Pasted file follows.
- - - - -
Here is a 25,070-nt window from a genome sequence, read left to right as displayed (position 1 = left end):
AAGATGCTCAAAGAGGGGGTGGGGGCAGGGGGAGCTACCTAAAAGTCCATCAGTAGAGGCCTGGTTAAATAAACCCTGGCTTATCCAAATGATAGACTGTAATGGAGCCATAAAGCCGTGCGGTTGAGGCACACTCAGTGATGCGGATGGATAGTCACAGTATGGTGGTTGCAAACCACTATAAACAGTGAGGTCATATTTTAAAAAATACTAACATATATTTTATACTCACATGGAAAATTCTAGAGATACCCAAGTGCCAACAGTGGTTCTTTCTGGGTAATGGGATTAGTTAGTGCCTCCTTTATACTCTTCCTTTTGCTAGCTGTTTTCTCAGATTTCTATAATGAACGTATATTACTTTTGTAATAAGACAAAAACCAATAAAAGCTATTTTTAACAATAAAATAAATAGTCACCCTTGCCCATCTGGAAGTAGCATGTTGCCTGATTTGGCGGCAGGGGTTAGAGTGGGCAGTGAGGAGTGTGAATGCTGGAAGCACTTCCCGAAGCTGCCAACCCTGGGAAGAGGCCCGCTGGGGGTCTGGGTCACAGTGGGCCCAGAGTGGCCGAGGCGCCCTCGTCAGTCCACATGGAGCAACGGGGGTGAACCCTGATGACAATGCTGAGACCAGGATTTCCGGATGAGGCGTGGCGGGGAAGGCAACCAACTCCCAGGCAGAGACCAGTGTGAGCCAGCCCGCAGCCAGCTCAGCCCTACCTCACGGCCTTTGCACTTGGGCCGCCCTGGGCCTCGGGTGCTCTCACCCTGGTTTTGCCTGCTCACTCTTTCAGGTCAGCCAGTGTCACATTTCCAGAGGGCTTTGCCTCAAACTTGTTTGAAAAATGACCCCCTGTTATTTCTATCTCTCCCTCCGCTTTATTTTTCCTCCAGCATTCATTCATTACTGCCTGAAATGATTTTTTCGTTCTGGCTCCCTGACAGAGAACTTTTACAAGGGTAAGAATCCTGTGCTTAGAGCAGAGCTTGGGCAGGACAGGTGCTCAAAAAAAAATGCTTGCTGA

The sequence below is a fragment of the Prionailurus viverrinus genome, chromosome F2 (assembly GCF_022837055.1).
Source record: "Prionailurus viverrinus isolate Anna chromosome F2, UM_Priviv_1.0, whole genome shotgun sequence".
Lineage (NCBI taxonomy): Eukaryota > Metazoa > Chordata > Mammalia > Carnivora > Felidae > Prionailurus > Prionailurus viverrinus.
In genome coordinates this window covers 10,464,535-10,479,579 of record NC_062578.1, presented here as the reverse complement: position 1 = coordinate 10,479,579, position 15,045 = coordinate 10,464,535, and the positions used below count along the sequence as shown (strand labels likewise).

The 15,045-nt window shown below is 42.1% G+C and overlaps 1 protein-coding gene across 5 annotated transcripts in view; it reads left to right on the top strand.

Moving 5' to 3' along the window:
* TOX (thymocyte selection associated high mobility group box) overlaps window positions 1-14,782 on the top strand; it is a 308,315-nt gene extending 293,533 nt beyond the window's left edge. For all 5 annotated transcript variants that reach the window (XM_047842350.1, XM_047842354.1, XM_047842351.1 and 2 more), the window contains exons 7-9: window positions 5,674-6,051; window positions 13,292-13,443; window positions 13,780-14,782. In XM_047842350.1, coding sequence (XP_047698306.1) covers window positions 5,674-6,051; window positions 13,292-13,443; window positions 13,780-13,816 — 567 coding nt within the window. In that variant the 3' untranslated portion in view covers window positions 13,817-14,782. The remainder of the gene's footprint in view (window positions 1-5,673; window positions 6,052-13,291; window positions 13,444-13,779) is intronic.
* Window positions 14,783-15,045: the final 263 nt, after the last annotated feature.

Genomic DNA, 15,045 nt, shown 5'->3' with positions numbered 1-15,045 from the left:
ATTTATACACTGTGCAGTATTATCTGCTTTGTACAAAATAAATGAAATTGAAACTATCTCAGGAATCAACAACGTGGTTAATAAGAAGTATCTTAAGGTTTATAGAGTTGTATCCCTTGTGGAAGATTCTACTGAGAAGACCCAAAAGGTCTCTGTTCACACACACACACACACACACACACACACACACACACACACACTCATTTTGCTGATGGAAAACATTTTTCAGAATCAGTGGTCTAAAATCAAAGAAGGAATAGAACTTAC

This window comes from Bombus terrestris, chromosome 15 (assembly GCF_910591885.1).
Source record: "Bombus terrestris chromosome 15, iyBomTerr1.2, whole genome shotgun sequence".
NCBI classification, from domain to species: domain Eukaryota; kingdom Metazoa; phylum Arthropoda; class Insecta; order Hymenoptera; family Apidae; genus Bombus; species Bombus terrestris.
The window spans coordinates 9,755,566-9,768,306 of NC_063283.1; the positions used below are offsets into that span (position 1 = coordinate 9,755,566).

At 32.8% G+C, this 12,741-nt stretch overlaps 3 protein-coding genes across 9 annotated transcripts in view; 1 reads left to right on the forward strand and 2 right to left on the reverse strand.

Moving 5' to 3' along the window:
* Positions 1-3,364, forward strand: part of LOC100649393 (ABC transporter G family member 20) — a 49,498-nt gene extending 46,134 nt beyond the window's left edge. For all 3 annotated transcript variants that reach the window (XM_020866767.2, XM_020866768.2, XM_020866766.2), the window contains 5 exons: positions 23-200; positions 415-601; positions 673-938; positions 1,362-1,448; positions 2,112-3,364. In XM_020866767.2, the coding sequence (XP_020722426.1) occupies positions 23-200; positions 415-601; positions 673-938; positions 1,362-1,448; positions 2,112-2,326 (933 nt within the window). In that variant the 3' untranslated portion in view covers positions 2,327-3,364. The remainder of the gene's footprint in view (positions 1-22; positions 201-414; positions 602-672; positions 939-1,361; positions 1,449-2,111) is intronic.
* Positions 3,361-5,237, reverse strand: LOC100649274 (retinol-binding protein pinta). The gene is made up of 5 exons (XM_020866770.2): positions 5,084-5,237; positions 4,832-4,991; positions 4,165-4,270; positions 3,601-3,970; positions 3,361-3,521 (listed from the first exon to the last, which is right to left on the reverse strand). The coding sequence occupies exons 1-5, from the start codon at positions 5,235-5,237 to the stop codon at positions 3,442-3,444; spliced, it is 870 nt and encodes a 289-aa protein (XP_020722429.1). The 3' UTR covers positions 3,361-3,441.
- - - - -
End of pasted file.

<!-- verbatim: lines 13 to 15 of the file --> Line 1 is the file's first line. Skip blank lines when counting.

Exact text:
This window comes from Bombus terrestris, chromosome 15 (assembly GCF_910591885.1).
Source record: "Bombus terrestris chromosome 15, iyBomTerr1.2, whole genome shotgun sequence".
NCBI classification, from domain to species: domain Eukaryota; kingdom Metazoa; phylum Arthropoda; class Insecta; order Hymenoptera; family Apidae; genus Bombus; species Bombus terrestris.